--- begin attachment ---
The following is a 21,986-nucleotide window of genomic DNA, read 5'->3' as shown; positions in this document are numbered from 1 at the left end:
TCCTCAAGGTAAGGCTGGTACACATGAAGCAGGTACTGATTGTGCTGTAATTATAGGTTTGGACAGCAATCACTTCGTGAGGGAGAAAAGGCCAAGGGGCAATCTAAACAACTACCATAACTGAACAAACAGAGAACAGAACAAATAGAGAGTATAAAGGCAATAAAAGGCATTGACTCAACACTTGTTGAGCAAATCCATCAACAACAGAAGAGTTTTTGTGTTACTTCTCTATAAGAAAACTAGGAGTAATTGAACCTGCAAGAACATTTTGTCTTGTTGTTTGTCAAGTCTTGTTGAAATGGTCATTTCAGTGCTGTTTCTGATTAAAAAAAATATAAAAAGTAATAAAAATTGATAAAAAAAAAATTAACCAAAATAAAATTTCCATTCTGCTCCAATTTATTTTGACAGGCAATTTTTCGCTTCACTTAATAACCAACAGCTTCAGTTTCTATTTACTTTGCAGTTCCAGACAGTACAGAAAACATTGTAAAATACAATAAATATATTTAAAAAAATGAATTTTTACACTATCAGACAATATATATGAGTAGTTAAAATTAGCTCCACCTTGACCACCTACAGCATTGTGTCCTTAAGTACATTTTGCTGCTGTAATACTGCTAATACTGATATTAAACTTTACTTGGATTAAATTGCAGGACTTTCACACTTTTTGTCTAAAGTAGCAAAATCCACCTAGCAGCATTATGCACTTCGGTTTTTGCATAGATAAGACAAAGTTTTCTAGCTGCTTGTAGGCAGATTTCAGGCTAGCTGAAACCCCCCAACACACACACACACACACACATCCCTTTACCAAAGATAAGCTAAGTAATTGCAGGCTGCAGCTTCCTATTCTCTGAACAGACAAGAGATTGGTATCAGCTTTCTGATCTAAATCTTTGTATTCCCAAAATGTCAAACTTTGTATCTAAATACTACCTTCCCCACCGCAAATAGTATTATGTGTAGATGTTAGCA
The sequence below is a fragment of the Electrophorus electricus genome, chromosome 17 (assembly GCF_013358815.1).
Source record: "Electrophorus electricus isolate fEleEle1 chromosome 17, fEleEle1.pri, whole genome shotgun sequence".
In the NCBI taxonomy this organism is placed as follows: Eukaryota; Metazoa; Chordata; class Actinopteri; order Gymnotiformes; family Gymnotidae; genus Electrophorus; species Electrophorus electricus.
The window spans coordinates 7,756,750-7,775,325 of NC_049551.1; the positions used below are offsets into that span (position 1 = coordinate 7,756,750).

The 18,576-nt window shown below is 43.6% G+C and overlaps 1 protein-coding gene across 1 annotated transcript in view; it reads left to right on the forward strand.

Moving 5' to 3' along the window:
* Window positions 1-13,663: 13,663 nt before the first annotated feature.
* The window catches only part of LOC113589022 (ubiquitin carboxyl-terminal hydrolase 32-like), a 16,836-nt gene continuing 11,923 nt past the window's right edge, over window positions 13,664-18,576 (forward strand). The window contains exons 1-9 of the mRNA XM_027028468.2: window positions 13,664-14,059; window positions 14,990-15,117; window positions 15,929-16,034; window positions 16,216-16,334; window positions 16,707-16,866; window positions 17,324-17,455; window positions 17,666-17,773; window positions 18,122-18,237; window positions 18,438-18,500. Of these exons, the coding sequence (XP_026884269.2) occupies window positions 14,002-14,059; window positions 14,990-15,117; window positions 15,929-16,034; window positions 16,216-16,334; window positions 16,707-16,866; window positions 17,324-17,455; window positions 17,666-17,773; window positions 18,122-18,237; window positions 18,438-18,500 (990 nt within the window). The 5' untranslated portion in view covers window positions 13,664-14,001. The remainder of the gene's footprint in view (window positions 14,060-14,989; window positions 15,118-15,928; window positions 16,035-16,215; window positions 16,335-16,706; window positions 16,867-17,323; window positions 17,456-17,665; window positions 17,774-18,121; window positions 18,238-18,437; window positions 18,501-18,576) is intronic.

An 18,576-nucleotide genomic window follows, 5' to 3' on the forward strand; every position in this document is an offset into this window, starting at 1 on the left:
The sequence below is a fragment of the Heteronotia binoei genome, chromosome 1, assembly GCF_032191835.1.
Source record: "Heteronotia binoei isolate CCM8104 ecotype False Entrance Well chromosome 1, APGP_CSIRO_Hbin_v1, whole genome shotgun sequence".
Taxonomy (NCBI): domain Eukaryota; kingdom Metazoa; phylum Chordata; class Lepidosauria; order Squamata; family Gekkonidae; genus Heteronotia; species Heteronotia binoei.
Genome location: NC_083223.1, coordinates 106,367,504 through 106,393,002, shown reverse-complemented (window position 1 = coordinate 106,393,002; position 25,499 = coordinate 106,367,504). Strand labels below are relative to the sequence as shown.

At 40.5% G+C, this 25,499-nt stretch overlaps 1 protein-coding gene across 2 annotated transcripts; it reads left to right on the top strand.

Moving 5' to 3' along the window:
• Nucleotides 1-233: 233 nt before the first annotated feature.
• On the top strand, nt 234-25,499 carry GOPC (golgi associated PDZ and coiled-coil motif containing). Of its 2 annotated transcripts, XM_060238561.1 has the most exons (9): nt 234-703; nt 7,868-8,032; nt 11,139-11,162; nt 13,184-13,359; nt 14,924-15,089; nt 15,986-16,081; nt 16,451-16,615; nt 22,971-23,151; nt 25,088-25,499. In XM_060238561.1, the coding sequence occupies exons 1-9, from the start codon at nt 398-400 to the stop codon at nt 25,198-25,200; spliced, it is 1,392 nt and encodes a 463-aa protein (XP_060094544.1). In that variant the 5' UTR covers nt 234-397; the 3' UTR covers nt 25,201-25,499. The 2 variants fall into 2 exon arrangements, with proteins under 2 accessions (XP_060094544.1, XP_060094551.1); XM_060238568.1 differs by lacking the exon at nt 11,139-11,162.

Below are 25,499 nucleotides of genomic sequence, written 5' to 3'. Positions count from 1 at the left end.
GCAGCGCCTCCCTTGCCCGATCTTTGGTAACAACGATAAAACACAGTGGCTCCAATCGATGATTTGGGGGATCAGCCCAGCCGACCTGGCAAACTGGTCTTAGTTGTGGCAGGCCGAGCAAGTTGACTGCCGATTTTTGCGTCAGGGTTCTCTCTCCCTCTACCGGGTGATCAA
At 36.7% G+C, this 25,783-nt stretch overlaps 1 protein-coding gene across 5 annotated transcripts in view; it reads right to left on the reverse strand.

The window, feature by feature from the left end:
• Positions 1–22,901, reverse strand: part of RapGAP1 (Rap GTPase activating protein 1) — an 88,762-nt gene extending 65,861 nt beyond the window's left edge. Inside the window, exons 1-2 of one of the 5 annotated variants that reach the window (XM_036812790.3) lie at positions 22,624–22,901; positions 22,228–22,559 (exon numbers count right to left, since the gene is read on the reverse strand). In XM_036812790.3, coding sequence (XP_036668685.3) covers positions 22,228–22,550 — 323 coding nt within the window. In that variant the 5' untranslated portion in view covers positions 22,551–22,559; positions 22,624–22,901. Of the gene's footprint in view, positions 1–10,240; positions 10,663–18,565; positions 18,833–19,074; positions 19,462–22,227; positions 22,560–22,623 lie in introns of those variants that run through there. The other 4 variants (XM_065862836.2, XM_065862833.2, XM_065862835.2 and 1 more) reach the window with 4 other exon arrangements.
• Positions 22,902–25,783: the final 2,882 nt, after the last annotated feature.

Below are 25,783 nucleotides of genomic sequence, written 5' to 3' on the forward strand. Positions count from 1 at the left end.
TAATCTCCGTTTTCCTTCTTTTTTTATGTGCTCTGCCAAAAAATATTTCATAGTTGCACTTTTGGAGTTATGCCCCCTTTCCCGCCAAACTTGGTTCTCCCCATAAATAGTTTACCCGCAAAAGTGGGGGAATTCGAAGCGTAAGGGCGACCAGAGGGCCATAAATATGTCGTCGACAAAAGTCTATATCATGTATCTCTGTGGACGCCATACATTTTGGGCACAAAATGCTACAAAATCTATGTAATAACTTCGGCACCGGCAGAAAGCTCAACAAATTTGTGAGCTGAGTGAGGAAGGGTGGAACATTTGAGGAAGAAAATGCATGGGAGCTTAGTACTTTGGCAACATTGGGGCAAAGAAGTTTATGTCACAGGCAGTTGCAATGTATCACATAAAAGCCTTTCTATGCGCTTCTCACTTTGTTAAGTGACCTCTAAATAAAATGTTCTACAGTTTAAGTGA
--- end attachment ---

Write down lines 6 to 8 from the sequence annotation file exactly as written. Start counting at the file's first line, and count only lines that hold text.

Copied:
The window spans coordinates 7,756,750-7,775,325 of NC_049551.1; the positions used below are offsets into that span (position 1 = coordinate 7,756,750).

The 18,576-nt window shown below is 43.6% G+C and overlaps 1 protein-coding gene across 1 annotated transcript in view; it reads left to right on the forward strand.

Moving 5' to 3' along the window: